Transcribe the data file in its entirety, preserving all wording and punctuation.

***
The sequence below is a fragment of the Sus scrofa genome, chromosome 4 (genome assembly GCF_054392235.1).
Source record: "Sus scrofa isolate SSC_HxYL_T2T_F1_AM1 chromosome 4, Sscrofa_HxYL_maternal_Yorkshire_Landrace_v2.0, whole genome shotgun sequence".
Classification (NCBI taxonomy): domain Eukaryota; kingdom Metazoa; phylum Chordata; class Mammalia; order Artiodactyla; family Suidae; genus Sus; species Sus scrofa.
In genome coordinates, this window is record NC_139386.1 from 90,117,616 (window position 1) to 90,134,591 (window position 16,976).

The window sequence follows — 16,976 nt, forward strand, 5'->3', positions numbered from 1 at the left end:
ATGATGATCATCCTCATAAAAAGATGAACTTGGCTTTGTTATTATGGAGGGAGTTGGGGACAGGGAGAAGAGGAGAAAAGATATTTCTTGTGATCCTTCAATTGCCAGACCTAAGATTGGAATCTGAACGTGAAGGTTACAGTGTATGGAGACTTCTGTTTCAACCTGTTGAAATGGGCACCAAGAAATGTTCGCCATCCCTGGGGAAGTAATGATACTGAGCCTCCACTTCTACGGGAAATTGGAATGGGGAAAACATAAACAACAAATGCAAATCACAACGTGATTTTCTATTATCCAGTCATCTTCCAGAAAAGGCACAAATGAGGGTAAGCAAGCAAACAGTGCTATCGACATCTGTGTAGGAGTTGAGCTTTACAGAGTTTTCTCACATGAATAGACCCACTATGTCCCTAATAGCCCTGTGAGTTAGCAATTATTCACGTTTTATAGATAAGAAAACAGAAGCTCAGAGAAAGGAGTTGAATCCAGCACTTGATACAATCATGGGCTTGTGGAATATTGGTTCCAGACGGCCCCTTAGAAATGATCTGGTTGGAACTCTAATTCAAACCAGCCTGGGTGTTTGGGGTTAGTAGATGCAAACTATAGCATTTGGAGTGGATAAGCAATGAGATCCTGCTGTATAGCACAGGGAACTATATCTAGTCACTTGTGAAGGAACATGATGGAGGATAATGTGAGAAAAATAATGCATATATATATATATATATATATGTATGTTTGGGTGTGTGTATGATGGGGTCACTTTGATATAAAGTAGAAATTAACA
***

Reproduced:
The sequence below is a fragment of the Sus scrofa genome, chromosome 4 (genome assembly GCF_054392235.1).
Source record: "Sus scrofa isolate SSC_HxYL_T2T_F1_AM1 chromosome 4, Sscrofa_HxYL_maternal_Yorkshire_Landrace_v2.0, whole genome shotgun sequence".
Classification (NCBI taxonomy): domain Eukaryota; kingdom Metazoa; phylum Chordata; class Mammalia; order Artiodactyla; family Suidae; genus Sus; species Sus scrofa.
In genome coordinates, this window is record NC_139386.1 from 90,117,616 (window position 1) to 90,134,591 (window position 16,976).

The window sequence follows — 16,976 nt, forward strand, 5'->3', positions numbered from 1 at the left end:
ATGATGATCATCCTCATAAAAAGATGAACTTGGCTTTGTTATTATGGAGGGAGTTGGGGACAGGGAGAAGAGGAGAAAAGATATTTCTTGTGATCCTTCAATTGCCAGACCTAAGATTGGAATCTGAACGTGAAGGTTACAGTGTATGGAGACTTCTGTTTCAACCTGTTGAAATGGGCACCAAGAAATGTTCGCCATCCCTGGGGAAGTAATGATACTGAGCCTCCACTTCTACGGGAAATTGGAATGGGGAAAACATAAACAACAAATGCAAATCACAACGTGATTTTCTATTATCCAGTCATCTTCCAGAAAAGGCACAAATGAGGGTAAGCAAGCAAACAGTGCTATCGACATCTGTGTAGGAGTTGAGCTTTACAGAGTTTTCTCACATGAATAGACCCACTATGTCCCTAATAGCCCTGTGAGTTAGCAATTATTCACGTTTTATAGATAAGAAAACAGAAGCTCAGAGAAAGGAGTTGAATCCAGCACTTGATACAATCATGGGCTTGTGGAATATTGGTTCCAGACGGCCCCTTAGAAATGATCTGGTTGGAACTCTAATTCAAACCAGCCTGGGTGTTTGGGGTTAGTAGATGCAAACTATAGCATTTGGAGTGGATAAGCAATGAGATCCTGCTGTATAGCACAGGGAACTATATCTAGTCACTTGTGAAGGAACATGATGGAGGATAATGTGAGAAAAATAATGCATATATATATATATATATATATGTATGTTTGGGTGTGTGTATGATGGGGTCACTTTGATATAAAGTAGAAATTAACA